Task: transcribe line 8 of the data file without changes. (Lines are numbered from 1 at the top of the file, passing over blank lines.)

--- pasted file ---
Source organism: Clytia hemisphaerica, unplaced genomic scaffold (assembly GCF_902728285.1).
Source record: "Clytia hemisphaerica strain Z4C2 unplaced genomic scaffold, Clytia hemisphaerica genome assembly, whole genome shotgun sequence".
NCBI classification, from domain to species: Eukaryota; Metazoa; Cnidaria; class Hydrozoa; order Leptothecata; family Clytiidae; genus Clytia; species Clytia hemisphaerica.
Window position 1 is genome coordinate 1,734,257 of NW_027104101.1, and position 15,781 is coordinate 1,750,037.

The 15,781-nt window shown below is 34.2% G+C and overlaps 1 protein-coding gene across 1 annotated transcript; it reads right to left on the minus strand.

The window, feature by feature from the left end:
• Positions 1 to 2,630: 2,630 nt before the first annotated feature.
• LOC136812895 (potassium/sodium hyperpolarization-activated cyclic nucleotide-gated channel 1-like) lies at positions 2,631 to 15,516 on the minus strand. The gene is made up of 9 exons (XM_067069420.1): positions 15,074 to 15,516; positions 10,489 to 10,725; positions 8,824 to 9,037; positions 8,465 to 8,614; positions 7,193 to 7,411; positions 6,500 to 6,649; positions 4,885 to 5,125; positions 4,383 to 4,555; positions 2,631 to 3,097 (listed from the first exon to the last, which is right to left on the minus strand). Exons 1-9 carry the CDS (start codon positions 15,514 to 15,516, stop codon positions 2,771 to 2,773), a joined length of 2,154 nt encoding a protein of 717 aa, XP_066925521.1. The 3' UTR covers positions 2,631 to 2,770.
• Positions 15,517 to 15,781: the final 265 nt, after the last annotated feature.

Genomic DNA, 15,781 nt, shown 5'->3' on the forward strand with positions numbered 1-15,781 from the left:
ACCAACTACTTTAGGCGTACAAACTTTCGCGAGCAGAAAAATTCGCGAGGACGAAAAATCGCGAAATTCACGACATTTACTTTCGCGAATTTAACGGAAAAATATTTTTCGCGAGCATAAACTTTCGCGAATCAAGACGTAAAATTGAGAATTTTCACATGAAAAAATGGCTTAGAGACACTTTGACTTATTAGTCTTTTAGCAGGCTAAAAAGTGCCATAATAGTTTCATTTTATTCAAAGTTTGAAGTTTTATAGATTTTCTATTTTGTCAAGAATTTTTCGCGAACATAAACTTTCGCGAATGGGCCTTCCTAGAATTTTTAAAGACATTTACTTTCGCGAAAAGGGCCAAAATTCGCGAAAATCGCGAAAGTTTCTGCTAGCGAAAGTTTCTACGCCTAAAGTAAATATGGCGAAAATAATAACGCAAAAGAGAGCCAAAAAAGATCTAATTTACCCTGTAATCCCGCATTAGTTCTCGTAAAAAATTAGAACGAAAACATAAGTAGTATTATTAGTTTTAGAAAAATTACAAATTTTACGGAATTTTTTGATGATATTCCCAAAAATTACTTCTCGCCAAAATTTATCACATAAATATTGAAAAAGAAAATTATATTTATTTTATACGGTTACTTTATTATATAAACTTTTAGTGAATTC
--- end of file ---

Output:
• LOC136812895 (potassium/sodium hyperpolarization-activated cyclic nucleotide-gated channel 1-like) lies at positions 2,631 to 15,516 on the minus strand. The gene is made up of 9 exons (XM_067069420.1): positions 15,074 to 15,516; positions 10,489 to 10,725; positions 8,824 to 9,037; positions 8,465 to 8,614; positions 7,193 to 7,411; positions 6,500 to 6,649; positions 4,885 to 5,125; positions 4,383 to 4,555; positions 2,631 to 3,097 (listed from the first exon to the last, which is right to left on the minus strand). Exons 1-9 carry the CDS (start codon positions 15,514 to 15,516, stop codon positions 2,771 to 2,773), a joined length of 2,154 nt encoding a protein of 717 aa, XP_066925521.1. The 3' UTR covers positions 2,631 to 2,770.